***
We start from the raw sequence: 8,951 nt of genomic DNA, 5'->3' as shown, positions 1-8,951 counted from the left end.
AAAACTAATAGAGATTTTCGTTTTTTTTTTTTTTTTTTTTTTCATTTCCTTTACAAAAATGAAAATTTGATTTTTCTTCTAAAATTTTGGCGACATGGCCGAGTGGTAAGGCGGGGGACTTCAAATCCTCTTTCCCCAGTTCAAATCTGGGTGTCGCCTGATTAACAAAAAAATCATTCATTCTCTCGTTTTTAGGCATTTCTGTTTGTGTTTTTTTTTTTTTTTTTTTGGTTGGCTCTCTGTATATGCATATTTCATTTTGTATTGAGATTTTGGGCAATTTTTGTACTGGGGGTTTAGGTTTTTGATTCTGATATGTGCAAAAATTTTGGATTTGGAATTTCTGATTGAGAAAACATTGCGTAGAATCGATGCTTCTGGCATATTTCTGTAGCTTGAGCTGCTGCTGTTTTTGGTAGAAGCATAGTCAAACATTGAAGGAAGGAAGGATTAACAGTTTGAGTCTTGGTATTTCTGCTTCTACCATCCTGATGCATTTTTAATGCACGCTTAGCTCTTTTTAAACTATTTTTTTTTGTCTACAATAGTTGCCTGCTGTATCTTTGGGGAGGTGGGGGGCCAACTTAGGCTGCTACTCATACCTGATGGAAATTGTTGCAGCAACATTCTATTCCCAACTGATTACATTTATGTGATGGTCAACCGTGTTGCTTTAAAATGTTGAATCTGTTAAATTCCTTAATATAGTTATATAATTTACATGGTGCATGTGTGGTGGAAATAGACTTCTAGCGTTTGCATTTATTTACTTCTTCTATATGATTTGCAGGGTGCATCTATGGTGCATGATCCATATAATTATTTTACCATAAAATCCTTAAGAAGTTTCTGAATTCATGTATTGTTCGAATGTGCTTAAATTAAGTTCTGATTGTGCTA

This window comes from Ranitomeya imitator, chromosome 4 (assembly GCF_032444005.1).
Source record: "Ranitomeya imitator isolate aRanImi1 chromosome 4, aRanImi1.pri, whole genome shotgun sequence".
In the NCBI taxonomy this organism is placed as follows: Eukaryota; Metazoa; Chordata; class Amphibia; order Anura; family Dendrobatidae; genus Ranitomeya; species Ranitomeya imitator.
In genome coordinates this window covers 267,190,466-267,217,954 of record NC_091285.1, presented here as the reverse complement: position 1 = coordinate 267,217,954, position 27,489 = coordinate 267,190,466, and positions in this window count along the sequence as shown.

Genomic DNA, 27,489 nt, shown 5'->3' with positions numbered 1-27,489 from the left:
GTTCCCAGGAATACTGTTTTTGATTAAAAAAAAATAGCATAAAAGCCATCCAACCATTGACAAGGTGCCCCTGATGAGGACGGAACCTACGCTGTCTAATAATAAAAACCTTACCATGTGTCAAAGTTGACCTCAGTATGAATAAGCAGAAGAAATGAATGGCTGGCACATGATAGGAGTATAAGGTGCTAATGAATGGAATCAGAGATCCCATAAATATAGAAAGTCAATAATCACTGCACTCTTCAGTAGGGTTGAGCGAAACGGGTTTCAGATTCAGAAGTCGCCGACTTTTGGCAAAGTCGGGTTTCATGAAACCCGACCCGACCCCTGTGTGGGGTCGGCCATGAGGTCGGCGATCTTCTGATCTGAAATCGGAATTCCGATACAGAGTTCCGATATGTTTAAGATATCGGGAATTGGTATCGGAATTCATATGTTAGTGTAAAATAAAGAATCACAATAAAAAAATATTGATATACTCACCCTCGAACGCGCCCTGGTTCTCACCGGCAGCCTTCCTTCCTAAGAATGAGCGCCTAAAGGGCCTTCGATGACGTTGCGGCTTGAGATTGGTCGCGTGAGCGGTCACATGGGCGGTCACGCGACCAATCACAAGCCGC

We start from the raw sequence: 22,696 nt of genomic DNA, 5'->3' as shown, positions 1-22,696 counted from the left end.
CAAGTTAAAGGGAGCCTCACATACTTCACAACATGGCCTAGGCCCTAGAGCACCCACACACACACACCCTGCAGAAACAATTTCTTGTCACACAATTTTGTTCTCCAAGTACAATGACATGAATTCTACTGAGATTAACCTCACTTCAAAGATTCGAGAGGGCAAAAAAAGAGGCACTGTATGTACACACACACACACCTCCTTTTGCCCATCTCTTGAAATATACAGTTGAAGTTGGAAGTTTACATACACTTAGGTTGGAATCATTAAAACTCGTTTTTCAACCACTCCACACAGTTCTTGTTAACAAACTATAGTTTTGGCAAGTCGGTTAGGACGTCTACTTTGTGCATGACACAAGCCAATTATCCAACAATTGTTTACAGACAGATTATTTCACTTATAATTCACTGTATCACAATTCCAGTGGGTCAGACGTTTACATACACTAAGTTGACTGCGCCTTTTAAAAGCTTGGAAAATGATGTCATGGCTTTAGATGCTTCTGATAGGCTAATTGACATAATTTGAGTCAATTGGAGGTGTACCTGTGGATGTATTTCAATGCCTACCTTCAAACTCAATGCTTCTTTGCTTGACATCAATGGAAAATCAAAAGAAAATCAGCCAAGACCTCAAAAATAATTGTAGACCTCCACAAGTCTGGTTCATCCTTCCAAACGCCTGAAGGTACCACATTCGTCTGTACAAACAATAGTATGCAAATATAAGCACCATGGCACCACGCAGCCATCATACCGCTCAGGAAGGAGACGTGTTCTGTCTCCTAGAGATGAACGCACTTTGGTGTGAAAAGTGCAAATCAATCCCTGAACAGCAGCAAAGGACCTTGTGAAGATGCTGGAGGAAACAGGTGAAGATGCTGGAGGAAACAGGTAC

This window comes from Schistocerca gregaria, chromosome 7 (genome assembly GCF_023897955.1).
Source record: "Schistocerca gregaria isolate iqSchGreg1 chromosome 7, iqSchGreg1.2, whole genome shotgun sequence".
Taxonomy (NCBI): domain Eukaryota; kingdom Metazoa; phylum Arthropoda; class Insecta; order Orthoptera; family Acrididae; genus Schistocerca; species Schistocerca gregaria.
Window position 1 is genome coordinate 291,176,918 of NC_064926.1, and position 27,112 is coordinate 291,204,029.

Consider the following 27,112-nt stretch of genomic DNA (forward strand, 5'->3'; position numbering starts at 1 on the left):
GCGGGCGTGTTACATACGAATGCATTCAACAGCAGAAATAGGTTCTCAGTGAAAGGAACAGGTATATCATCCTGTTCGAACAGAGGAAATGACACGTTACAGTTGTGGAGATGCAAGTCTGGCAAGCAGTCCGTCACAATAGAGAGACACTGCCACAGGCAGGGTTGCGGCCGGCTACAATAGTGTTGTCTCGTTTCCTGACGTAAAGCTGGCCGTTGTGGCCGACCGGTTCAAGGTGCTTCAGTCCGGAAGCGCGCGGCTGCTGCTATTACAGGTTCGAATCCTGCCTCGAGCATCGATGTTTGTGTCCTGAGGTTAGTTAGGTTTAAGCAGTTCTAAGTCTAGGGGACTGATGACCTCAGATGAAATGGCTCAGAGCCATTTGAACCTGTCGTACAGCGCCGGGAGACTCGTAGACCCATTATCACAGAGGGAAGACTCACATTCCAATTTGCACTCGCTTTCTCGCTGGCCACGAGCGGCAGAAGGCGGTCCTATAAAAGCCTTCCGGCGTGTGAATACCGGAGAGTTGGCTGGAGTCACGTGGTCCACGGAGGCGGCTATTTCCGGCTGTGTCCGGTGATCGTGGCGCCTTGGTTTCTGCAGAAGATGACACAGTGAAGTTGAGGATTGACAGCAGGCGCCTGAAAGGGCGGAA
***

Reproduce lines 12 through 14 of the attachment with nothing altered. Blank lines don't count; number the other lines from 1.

Source record: "Schistocerca gregaria isolate iqSchGreg1 chromosome 7, iqSchGreg1.2, whole genome shotgun sequence".
Taxonomy (NCBI): domain Eukaryota; kingdom Metazoa; phylum Arthropoda; class Insecta; order Orthoptera; family Acrididae; genus Schistocerca; species Schistocerca gregaria.
Window position 1 is genome coordinate 291,176,918 of NC_064926.1, and position 27,112 is coordinate 291,204,029.